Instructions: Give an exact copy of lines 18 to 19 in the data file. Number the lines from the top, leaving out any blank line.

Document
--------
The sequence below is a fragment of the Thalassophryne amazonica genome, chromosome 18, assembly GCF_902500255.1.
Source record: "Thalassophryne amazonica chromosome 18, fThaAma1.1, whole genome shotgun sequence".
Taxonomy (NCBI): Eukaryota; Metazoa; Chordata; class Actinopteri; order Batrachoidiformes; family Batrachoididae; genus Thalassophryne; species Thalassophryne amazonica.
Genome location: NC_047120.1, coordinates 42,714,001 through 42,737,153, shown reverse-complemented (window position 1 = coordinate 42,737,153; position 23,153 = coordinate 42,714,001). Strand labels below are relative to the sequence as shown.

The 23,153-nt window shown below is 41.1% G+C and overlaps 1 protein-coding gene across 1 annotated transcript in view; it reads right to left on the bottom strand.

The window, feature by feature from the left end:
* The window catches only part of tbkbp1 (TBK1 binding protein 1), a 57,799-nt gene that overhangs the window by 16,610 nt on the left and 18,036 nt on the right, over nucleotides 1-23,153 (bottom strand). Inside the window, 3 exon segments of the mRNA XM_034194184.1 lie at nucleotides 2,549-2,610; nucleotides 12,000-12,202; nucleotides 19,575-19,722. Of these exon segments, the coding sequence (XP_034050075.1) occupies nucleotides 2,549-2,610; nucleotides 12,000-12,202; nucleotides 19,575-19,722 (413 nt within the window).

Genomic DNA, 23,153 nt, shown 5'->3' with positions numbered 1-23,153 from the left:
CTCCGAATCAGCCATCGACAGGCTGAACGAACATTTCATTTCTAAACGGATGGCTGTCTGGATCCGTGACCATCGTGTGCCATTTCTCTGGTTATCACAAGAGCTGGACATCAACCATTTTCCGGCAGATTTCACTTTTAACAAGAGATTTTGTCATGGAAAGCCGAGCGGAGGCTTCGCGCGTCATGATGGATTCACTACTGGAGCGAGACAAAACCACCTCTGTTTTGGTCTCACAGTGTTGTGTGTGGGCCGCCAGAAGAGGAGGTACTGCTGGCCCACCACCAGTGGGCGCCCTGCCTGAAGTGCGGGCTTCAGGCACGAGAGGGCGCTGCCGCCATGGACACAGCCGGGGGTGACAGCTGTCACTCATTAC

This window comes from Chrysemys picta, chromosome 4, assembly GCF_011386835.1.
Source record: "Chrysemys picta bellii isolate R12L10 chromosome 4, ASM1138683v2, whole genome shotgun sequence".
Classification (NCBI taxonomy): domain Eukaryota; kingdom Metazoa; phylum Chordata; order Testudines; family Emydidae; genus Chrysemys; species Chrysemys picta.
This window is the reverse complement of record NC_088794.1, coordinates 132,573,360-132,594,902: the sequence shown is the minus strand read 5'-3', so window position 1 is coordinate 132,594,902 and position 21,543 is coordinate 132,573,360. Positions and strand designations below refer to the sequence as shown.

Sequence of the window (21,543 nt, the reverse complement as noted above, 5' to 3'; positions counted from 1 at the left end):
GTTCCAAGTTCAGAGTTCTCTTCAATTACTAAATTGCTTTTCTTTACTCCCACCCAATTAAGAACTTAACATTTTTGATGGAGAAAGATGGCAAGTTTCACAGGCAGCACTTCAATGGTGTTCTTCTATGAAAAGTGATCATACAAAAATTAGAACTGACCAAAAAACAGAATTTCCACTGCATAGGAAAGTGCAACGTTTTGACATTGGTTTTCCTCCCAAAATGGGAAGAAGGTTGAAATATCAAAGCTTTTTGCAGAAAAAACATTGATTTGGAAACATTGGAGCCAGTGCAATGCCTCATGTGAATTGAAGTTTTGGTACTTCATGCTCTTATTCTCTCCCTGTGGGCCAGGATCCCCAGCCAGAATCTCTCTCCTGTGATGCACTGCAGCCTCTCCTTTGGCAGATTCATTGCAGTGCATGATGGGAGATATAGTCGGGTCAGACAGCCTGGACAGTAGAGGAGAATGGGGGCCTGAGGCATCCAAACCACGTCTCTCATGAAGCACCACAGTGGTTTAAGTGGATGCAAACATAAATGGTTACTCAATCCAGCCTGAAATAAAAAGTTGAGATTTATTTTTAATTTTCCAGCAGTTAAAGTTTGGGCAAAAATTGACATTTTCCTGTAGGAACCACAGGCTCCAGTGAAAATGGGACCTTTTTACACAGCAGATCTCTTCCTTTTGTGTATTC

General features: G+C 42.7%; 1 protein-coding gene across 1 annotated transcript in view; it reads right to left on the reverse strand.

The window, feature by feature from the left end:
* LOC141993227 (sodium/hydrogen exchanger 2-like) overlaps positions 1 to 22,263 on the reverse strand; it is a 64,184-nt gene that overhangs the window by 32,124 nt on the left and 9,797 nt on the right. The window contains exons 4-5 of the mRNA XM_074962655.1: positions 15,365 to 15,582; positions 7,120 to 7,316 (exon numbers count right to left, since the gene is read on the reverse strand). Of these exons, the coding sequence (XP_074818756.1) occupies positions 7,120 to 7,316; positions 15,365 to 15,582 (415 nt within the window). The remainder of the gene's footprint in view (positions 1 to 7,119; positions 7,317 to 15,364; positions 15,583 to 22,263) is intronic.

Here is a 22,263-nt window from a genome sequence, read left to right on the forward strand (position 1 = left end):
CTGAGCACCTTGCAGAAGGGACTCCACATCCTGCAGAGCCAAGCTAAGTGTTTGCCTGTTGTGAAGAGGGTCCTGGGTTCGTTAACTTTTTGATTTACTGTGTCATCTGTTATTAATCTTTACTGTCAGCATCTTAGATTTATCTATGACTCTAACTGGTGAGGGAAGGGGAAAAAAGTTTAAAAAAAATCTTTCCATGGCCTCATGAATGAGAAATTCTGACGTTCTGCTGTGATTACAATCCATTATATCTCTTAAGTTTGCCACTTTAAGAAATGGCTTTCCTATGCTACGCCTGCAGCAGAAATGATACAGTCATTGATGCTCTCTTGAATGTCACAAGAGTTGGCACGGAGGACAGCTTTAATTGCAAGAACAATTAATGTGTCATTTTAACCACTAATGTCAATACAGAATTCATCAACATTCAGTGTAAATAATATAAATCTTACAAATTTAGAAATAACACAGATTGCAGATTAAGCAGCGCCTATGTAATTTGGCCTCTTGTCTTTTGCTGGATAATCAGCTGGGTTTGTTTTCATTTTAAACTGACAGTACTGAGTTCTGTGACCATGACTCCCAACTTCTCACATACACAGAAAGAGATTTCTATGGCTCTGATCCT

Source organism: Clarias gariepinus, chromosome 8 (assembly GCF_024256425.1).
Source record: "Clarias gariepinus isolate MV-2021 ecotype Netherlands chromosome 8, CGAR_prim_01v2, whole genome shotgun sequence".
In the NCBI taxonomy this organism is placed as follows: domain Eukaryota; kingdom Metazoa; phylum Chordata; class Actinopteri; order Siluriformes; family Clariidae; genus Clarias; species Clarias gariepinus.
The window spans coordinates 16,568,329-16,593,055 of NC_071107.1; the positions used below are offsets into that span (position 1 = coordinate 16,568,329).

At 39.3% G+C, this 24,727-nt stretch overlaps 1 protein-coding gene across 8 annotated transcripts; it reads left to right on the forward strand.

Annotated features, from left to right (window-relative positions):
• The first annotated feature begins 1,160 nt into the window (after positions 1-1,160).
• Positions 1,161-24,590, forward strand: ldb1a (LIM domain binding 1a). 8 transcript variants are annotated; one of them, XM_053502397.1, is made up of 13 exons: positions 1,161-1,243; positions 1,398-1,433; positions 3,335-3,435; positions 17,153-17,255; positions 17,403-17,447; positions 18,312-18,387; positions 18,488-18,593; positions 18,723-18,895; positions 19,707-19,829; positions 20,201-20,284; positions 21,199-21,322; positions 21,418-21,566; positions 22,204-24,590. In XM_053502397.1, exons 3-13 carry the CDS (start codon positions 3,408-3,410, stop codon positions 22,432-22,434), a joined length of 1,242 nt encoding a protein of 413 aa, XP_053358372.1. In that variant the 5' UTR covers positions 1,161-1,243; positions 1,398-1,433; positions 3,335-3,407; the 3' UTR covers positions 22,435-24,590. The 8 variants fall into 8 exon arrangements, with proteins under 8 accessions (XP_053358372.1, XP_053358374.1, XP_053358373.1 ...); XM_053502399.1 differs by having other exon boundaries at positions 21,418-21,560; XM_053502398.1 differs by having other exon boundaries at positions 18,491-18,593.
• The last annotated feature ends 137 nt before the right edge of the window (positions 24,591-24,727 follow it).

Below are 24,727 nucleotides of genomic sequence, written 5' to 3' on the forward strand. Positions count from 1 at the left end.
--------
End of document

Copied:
* LOC141993227 (sodium/hydrogen exchanger 2-like) overlaps positions 1 to 22,263 on the reverse strand; it is a 64,184-nt gene that overhangs the window by 32,124 nt on the left and 9,797 nt on the right. The window contains exons 4-5 of the mRNA XM_074962655.1: positions 15,365 to 15,582; positions 7,120 to 7,316 (exon numbers count right to left, since the gene is read on the reverse strand). Of these exons, the coding sequence (XP_074818756.1) occupies positions 7,120 to 7,316; positions 15,365 to 15,582 (415 nt within the window). The remainder of the gene's footprint in view (positions 1 to 7,119; positions 7,317 to 15,364; positions 15,583 to 22,263) is intronic.

Here is a 22,263-nt window from a genome sequence, read left to right on the forward strand (position 1 = left end):